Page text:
Further, in one of those weird 'only-in-the-NBA' anomalies, Webster is a five-year veteran despite being only seven months older than the rookie Johnson. Webster entered the draft in 2005 when high school players were still eligible while Johnson played four years of college basketball at Iowa State University and Syracuse.
Although all this could be for not if the Websters lower-back issue is not resolved. He missed Tuesday's game against Indiana while having a stim attached to his back.
Webster has had an MRI but the team has not released the results but said Webster will stay in the Twin Cities rather than travel with the team to Milwaukee.
Corey Brewer: If there is a make-it-or-break-it season for anyone on this Timberwolves team it would be Brewer.
The Timberwolves had high expectations when they selected Brewer seventh overall in the 2007 draft but despite a few flashes, has not lived up to the billing.
Brewer, one of the few holdovers from last seasons 15-win team, has been the odd-man out, averaging just 15 minutes a game—despite starting four of seven games.
Shooting has also been a huge question mark so far for Brewer. After averaging a career-high 13 PPG a year ago, Brewer has managed just 4.2 PPG on abysmal 23% (9/39) shooting t his preseason.
Brewer will need to rediscover his shooting touch if he wants to be a major factor into Rambis' rotation this season.
At this point, the best thing going for Brewer is he is in his fourth season, can play defense relatively well and has a healthy lower-back and hamstring.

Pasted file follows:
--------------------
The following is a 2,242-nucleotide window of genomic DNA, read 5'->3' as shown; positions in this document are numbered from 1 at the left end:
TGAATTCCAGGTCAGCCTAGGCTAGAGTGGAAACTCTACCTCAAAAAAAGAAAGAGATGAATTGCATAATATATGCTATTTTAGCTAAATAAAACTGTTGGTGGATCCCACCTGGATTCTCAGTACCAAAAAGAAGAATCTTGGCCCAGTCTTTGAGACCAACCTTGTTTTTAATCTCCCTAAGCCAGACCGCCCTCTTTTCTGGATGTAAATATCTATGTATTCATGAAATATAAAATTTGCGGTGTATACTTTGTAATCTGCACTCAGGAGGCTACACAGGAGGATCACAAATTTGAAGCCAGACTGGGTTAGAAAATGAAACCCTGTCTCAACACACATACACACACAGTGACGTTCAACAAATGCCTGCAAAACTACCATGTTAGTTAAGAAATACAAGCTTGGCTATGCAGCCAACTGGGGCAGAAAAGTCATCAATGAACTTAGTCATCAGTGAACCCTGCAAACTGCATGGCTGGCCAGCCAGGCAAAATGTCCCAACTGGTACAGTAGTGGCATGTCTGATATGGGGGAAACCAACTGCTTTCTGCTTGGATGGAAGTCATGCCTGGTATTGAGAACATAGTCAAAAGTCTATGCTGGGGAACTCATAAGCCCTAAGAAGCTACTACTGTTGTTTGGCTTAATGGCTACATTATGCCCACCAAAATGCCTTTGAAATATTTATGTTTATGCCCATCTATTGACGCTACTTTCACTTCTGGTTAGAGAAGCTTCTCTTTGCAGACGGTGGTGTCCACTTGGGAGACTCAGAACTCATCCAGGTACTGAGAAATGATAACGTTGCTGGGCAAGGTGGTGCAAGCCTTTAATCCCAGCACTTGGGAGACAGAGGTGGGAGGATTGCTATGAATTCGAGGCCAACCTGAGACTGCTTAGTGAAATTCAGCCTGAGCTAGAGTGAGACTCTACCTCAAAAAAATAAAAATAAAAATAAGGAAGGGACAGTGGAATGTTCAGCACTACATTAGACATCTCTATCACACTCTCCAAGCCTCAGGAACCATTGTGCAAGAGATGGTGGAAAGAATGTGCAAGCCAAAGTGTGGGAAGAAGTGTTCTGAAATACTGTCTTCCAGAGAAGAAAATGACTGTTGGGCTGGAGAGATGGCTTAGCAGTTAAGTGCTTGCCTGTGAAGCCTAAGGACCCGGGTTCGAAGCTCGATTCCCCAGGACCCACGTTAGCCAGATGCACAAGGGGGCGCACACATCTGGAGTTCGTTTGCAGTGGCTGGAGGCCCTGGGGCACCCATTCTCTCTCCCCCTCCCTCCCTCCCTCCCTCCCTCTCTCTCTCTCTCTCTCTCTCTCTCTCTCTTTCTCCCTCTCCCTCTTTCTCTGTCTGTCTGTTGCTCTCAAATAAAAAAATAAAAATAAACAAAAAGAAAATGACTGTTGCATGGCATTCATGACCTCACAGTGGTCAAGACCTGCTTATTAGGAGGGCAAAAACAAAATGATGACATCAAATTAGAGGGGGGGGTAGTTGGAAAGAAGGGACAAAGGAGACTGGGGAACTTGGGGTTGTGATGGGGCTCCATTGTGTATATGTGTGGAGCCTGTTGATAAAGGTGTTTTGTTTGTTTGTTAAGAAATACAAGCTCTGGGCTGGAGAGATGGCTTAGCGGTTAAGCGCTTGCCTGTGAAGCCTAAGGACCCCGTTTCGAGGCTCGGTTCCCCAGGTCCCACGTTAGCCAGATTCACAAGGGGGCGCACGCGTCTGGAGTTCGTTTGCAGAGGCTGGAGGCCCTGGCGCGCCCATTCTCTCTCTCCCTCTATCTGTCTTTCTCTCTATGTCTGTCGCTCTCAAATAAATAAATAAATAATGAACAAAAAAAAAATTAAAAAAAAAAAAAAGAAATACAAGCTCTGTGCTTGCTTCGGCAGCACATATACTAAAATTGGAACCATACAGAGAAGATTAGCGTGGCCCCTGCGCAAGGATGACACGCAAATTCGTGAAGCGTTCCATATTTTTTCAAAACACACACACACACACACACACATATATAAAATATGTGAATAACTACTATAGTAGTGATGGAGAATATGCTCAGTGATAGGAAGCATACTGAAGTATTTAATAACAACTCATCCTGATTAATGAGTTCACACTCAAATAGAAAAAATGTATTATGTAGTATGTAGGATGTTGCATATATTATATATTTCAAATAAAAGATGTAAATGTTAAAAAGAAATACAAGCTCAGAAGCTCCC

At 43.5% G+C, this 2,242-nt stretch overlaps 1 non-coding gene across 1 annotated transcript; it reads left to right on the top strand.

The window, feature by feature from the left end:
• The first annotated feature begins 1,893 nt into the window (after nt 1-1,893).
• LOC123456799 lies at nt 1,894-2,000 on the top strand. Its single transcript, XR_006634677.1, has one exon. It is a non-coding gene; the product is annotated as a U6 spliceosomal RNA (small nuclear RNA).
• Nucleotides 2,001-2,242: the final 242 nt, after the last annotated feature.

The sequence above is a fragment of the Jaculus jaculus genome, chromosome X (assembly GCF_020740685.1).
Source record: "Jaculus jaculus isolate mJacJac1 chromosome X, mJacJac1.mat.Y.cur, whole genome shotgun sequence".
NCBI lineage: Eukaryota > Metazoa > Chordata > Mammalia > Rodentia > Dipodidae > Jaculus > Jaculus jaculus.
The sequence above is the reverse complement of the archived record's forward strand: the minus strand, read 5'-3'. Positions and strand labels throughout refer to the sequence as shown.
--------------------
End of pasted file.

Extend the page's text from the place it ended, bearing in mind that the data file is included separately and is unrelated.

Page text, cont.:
Wayne Ellington: The second-year guard out of North Carolina has shown signs this preseason that he is ready to take the next step after a rookie season where he averaged 6.6 PPG in 76 games.
In his only start of the preseason against Milwaukee, Ellington scored 22 points on 8-of-11 shooting, including 3-for-3 from distance.
While Ellington realistically has no shot at a starting position, assuming of course Webster's lower-back doesn't completely give out and Johnsons's hamstring doesn't completely explode, but he can be a solid contributor off the bench during his sophomore season.
The ideal situation for the Timberwolves would be for Webster to begin the season as the starting shooting guard while Johnson continues to develop and get used to the fast pace and rigors of playing in the NBA. Then, after a few months of learning under the Webster, Johnson would transition to the starting role and the team would use Webster as a scoring spark off the bench—much like Love was used a year ago.
However, if Webster' back injury forces him to miss extended time, look for Brewer to step into the starting lineup, a place where he was for all 82 games last season.
Hamstring or no hamstring, Johnson is a bit too raw at this point to be expected to contribute as a starter. Johnson is better served at this point to come off the bench with lower expectations as he adapts to the speed of the NBA. This should not cause Timberwolves fans to worry; Johnson has shown great potential and will be their guy at some point.